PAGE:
St. John's scene of the woman caught in adultery comes up in the lectionary today. (John 8:1-11) As I said to the sisters this morning, it's so full of encouragement and beautiful teaching that one almost feels ashamed to say anything after it by way of homily.
As I was praying through the passage last night, I started to reflect on chastity. Who is it, really, who is unchaste in the story? The woman, of course, was guilty of some kind of unchastity to one degree or another. But as I prayed I began to realize that is the men in the story, the scribes and Pharisees, who are the most unchaste. Their heinous unchastity consists in how they instrumentalize this woman, using her even to the point of her fate of life or execution, just to try to impose an impossible dilemma on Jesus and thus have something with which to charge him.
Jesus, in contrast, cleverly refuses the dilemma and protects the woman. To him she isn't someone to be used for some purpose apart from her own salvation--we see this in how Jesus addresses her personally and then commands her to leave sin behind.
My reflection reminded me of a conversation I once had when I was in the parish. A young man asked me if I could think of any spiritual strategies or practices that could help in a struggle with the use of pornography. Without really thinking, I said, "When you see a pornographic image of a young woman, wonder if she has received her Confirmation, and then pray for her safety."
We both laughed, partly because the thing about Confirmation is so 'parish priest'; when you spend a lot of time dealing with marriage preparation and baptismal sponsorship, the confirmed/unconfirmed distinction is the principal way young adults are distinguished. But as time goes by, I've come to think that my spontaneous advice was inspired. It's a little way that someone could begin to develop a chaste attitude toward his neighbor, reminding himself that it is her salvation and happiness in God that really matter, rather than anything she might be for his selfish purposes. The ascesis of chastity consists in training our hearts and eyes to see other people as God sees them: as unique and unrepeatable creations whose flourishing, happiness, and salvation are desired for their own sake.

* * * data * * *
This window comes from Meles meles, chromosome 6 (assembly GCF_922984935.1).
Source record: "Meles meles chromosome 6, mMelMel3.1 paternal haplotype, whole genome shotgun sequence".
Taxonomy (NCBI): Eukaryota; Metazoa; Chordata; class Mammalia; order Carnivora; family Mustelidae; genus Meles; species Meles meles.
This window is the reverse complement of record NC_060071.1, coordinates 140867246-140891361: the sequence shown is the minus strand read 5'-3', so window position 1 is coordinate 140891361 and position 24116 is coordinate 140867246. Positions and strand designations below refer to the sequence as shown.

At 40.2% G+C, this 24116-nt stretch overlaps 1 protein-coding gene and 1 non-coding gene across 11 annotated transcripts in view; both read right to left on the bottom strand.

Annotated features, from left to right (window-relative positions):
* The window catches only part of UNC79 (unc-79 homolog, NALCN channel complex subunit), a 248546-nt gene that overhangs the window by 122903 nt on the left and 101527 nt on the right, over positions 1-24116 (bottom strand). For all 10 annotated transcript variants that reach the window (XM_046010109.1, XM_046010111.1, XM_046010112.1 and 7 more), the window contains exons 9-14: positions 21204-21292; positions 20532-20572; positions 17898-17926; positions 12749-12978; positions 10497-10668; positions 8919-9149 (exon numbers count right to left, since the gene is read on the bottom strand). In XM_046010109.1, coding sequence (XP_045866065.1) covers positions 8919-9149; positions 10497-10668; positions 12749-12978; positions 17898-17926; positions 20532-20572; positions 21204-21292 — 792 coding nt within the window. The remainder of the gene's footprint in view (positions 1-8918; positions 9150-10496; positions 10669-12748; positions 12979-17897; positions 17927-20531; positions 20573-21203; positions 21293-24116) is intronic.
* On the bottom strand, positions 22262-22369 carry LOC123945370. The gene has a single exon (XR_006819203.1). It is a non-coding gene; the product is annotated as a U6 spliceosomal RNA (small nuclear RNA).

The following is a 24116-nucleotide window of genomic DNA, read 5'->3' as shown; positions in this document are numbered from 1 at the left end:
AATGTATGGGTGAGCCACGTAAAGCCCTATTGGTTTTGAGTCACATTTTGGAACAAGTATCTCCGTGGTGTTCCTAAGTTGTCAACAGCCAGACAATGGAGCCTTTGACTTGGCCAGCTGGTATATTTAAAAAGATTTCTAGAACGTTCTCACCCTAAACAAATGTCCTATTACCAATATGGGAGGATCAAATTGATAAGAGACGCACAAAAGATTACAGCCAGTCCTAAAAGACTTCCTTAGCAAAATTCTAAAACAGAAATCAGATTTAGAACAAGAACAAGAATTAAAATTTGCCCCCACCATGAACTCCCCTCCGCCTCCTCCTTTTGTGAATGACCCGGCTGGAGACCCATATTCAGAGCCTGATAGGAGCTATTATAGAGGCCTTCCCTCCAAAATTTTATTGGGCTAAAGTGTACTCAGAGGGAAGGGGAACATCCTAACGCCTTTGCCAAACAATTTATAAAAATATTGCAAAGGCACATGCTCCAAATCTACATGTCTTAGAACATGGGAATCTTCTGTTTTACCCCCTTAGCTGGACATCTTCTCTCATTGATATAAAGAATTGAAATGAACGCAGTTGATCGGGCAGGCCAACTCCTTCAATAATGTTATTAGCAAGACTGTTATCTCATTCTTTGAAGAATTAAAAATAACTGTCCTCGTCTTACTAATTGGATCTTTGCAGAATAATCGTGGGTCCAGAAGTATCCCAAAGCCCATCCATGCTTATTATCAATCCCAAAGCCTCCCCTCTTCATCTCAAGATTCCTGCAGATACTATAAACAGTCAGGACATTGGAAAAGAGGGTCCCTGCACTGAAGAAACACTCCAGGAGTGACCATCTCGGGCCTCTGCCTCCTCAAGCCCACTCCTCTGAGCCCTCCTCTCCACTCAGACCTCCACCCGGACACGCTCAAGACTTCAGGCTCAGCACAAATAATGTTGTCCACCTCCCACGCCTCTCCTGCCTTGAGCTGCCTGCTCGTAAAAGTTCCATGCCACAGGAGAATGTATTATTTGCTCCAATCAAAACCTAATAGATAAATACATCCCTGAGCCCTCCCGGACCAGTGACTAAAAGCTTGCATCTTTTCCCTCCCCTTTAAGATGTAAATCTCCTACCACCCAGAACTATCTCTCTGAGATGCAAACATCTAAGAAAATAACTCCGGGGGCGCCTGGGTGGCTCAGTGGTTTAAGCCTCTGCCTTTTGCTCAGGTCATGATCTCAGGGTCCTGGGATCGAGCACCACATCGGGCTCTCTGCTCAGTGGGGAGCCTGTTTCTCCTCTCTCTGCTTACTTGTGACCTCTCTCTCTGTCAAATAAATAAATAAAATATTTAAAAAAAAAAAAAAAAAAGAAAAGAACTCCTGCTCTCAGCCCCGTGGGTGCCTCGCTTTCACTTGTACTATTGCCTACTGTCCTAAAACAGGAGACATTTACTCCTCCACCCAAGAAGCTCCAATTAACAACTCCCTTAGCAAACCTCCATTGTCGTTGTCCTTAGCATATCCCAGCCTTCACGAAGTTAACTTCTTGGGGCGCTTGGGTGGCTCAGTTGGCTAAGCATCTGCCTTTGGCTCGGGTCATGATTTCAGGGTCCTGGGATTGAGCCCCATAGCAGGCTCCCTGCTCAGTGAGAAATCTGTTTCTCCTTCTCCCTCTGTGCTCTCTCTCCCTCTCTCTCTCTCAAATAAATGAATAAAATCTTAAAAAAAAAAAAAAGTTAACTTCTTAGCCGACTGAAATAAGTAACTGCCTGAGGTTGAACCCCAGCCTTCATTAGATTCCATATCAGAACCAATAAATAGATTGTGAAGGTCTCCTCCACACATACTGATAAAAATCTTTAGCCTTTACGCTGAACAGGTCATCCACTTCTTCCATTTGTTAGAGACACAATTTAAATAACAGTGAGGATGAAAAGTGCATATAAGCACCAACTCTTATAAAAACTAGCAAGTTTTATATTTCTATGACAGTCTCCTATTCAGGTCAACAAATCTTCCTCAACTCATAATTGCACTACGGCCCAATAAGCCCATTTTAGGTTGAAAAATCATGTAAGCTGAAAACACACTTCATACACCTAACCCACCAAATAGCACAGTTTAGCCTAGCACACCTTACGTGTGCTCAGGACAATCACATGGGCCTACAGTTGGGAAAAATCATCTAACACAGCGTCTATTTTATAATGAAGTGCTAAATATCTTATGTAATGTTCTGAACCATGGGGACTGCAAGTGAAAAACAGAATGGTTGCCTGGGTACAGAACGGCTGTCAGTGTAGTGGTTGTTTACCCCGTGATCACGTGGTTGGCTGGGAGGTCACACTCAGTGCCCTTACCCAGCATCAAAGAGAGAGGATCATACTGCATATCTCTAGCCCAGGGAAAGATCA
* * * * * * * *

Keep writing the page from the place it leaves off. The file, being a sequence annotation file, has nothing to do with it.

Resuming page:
So, I continued to the young man once we were finished laughing, "Desire God for them, instead of desiring them for yourself. That's love against lust."
I remember once when I was young in religious life I went to a talk that some wise old priest was to give on the subject of chastity. When he got to dealing with the 'lust of the eyes,' he made this observation, which I wrote down: 'When you see a beautiful tree or a beautiful sunset, you just appreciate it for itself, and for God who has made the creation so full of delight. You don't immediately get distracted by any dumb idea that the beauty of the tree or the sunset is supposed to do anything for you or be some kind of possession that you can grab for greedily. You begin to see through the physical beauty to the perfect loveliness of God and so are drawn into an attitude of contemplation. And yet, this happens in such a way that you are not taken away from the particular, concrete moment and your full attention to what is before you. When you can be like that when you encounter some pretty woman to whom you are sexually attracted, that's chastity. But when you get to that point, it won't even matter to you whether or not someone is pretty, because everyone will be beautiful.'